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Lack of snow saving villages Chamber of Commerce time, effort and money award named for pioneer


The Brown County Press - Sunday, January 29, 2012 - Page 9

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Dogs and chocolate... Get the facts

If your canine companion is more family member than pet, you may be in the habit of sharing the foods your family loves with him. Although some people foods are fine in moderation, this is definitely not the case with chocolate. Chocolate can sicken and even kill dogs, and it is one of the most common causes of canine poisoning, veterinarians tell WebMD. Veterinarian Michelle DeHaven says the worst case of chocolate poisoning she ever saw happened when some owners fed their eight-pound poodle a pound of chocolate on his birthday. “We had to treat the dog with fluids and anti-seizure medication for five days," says DeHaven, who practices in Smyrna, Ga. "Every

time we stopped the meds he would start seizuring again. You wouldn’t feed a kid a pound of chocolate, but they fed it to a small dog.” No amount of chocolate is OK for your dog to consume. Dark chocolate and baker’s chocolate are riskiest; milk and white chocolate pose a much less serious risk. What Makes Chocolate Poisonous to Dogs? Chocolate is made from cocoa, and cocoa beans contain caffeine and a related chemical compound called theobromine, which is the real danger. The problem is that dogs metabolize theobromine much more slowly than humans, Denver veterinarian Kevin Fitzgerald, PhD, tells WebMD. “The buzz we get

Valentine's Day and chocolate seem synonymous, but another confection rules the roost come the day of love. Since 1902, NECCO(R) S w e e t h e a r t s (R) Conversation Hearts have played a pivotal role on Valentine's Day. The concept for these sentiment-reading candies came during Abraham Lincoln's presidency. During that time, mottos were all the rage. Other candies were produced

with mottos printed on paper rolled up inside of the candy. But until this point there were no candies with the words were printed directly on the confection. In the 1860s, Daniel Chase, the brother of founder NECCO (R) Oliver Chase, began printing sayings directly on candy using experimental methods. Eventually the candy hearts became a coveted Valentine's Day tradition. Sweethearts(R) have featured different sayings throughout the years, and starting in the 1990's began higher-tech phrases, such as "Fax Me," and "Email Me." In 2009, the company asked the American public to tell how they express feelings of affection. The 2010 series of feaSweethearts (R) tured customer-provided sayings and bright, bold colors. The candies also were revamped to be softer and more enjoyable to eat. The entire production of Sweethearts(R) is available for a limited time and usually sells out in a matter of weeks. Those who love the candies better act fast to secure their sweets for this season.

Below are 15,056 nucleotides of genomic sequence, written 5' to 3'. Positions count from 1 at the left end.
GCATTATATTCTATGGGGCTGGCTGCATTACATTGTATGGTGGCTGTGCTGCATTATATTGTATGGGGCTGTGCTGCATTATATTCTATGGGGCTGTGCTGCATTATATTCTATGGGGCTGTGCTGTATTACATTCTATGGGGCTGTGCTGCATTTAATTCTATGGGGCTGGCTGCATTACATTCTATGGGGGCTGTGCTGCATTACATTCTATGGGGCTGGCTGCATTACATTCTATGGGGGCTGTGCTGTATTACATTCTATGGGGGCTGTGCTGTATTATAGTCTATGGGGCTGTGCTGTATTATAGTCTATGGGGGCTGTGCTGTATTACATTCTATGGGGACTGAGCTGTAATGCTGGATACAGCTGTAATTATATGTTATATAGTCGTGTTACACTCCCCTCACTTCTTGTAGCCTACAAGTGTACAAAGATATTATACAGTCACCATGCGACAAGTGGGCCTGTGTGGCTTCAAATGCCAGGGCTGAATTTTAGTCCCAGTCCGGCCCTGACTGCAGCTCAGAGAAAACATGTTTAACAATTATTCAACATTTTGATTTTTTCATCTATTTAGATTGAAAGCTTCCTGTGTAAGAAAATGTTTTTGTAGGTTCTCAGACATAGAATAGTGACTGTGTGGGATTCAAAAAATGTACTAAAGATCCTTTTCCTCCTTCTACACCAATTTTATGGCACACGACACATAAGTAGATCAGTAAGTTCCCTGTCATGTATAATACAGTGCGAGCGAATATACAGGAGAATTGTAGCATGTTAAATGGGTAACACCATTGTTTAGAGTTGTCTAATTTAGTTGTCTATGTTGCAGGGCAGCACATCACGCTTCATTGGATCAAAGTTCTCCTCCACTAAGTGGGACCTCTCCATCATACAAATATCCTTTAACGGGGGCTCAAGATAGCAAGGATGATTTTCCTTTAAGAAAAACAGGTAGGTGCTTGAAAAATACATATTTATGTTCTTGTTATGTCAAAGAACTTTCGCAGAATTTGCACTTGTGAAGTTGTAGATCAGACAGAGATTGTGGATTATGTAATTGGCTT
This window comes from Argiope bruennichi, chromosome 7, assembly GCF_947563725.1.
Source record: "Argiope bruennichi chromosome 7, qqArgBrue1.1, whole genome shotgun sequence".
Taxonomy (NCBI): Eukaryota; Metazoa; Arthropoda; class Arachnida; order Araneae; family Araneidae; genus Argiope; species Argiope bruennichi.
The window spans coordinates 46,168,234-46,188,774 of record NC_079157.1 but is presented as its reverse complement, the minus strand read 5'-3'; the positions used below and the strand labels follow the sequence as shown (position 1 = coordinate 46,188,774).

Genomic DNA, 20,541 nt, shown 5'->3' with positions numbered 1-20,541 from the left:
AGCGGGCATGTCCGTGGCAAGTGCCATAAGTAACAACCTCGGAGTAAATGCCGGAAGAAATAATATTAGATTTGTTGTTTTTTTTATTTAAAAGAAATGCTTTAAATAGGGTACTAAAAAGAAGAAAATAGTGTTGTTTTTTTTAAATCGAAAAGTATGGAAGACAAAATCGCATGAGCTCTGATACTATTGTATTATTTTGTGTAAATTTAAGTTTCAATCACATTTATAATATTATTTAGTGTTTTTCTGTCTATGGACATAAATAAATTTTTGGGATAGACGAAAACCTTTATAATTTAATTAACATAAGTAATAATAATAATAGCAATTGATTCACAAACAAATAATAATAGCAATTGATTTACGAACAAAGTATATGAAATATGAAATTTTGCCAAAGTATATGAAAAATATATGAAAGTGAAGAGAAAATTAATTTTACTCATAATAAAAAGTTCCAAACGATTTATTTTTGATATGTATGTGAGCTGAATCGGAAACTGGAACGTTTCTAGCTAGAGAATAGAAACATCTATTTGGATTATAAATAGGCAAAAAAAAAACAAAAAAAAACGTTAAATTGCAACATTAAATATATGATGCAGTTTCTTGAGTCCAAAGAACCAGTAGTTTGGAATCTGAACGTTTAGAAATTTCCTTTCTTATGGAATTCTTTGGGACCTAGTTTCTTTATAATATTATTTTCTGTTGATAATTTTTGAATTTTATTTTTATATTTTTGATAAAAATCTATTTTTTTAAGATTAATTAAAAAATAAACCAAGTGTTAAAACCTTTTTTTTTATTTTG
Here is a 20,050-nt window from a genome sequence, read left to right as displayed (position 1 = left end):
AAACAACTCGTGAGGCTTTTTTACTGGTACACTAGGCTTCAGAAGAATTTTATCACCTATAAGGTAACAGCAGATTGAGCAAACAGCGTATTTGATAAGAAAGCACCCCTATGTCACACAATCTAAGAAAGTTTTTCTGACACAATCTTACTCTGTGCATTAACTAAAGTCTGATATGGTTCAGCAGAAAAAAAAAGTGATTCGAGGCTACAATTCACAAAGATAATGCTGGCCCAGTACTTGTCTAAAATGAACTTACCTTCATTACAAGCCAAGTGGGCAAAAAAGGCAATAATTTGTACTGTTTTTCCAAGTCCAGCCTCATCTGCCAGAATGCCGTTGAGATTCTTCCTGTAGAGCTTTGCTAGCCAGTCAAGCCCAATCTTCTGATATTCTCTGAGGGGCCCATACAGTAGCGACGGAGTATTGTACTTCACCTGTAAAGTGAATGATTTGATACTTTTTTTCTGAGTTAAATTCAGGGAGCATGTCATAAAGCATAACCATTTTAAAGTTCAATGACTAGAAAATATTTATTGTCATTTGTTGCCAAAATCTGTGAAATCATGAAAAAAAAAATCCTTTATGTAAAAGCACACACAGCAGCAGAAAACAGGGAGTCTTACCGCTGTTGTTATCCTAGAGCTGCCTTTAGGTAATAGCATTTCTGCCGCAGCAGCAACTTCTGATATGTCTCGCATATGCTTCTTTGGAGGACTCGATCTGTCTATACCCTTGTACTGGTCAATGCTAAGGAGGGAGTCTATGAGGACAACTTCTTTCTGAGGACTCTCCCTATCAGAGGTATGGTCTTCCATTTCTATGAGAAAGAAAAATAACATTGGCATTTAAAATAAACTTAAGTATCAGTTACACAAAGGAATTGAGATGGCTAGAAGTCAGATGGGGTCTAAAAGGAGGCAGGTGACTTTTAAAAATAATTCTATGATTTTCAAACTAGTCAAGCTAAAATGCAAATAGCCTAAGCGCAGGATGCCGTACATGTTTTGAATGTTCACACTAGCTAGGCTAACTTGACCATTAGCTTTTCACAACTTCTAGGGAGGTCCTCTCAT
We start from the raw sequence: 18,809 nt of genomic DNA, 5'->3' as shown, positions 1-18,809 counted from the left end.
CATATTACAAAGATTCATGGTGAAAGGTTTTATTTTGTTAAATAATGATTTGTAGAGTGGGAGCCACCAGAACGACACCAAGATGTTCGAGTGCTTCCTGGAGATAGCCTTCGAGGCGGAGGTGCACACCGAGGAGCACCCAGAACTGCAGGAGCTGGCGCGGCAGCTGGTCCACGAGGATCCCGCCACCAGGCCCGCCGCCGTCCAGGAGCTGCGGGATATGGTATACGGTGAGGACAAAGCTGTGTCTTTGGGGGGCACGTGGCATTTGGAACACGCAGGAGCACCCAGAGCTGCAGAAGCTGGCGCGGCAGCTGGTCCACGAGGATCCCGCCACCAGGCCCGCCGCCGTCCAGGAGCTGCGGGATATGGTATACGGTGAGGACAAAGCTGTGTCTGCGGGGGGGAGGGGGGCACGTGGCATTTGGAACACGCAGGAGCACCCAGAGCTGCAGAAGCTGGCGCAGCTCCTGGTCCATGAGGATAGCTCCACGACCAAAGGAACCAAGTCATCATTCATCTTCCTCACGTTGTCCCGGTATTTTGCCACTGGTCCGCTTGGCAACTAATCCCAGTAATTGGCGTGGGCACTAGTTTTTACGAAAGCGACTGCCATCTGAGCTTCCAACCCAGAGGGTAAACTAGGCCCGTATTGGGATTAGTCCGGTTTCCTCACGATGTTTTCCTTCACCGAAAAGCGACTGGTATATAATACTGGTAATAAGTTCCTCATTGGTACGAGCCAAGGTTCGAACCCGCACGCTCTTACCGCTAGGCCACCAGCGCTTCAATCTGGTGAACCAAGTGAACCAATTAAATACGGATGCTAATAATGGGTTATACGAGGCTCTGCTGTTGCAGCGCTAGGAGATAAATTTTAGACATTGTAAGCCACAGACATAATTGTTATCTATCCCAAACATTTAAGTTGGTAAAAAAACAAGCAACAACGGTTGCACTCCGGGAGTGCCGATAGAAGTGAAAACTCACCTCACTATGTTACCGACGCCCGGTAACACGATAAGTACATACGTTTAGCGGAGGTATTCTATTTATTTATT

Sweet treat is a Valentine classic

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about 390 milligrams of theobromine per ounce -- about 10 times more than milk chocolate and more than twice as much as semi-sweet chocolate. White chocolate contains very little theobromine. According to the Merck Veterinary Manual, one ounce of milk chocolate per pound of body weight is potentially lethal. But the real danger lies with dark chocolate. Merck warns that deaths have been reported with theobromine doses as low as 115 milligrams per kilogram (2.2 pounds) of body weight. So 20 ounces of milk chocolate, 10 ounces of semi-sweet chocolate, and just 2.25 ounces of baking chocolate could potentially kill a 22-pound dog, Fitzgerald says. Serious toxic reactions can occur with ingestion of about 100 to 150 milligrams of theobromine per kilogram of body weight.

from eating chocolate may last 20 to 40 minutes, but for dogs it lasts many hours,” he says. “After 17 hours, half of the theobromine a dog has ingested is still in the system.” Theobromine is also toxic to cats, but there are very few reported cases of theobromine poisoning in felines because they rarely eat chocolate. Dogs, on the other hand, will eat just about anything. Even small amounts of chocolate can cause vomiting and diarrhea in dogs. Truly toxic amounts can induce hyperactivity, tremors, high blood pressure, a rapid heart rate, seizures, respiratory failure, and cardiac arrest. Dogs and Chocolate: How Much is Too Much? The more theobromine a cocoa product contains, the more poisonous it is to your dog. Unsweetened bakers chocolate contains

WebMD Pet Health Feature

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Valentine customs

Then and now Valentine's Day is a holiday during February that commemorates love and romance and also the patron Saint Valentine. The history of St. Valentine is shrouded somewhat in mystery, and there are beliefs that many different people went by the name St. Valentine. One such individual was a holy priest who served in Rome, Italy. Some historians surmise that he was jailed for defiance during the reign of Claudius II, sentenced to death, and became a religious martyr. Pope Gelasius marked February14 as a celebration in honor of his martyrdom in 496 AD. Today, the Catholic church recognizes at least three different martyred saints named Valentine or Valentius. So how did St. Valentine's Day transform from a religious holiday into one far more secular? During the third century in Rome, Claudius II decided that single men served better as soldiers if they were single and had no attachments at home in the way of a wife and family. Thusly, he outlawed marriage. St. Valentine didn't agree with the views and reportedly performed marriages for young lovers in secret. It is this which may have propelled Valentine's Day to be more about love than religious obligation. Another legend says that Valentine himself authored the first Valentine card. It has been rumored he fell in love with a woman -- the jailer's daughter -- while in prison and sent her a letter. He signed it, "from your Valentine."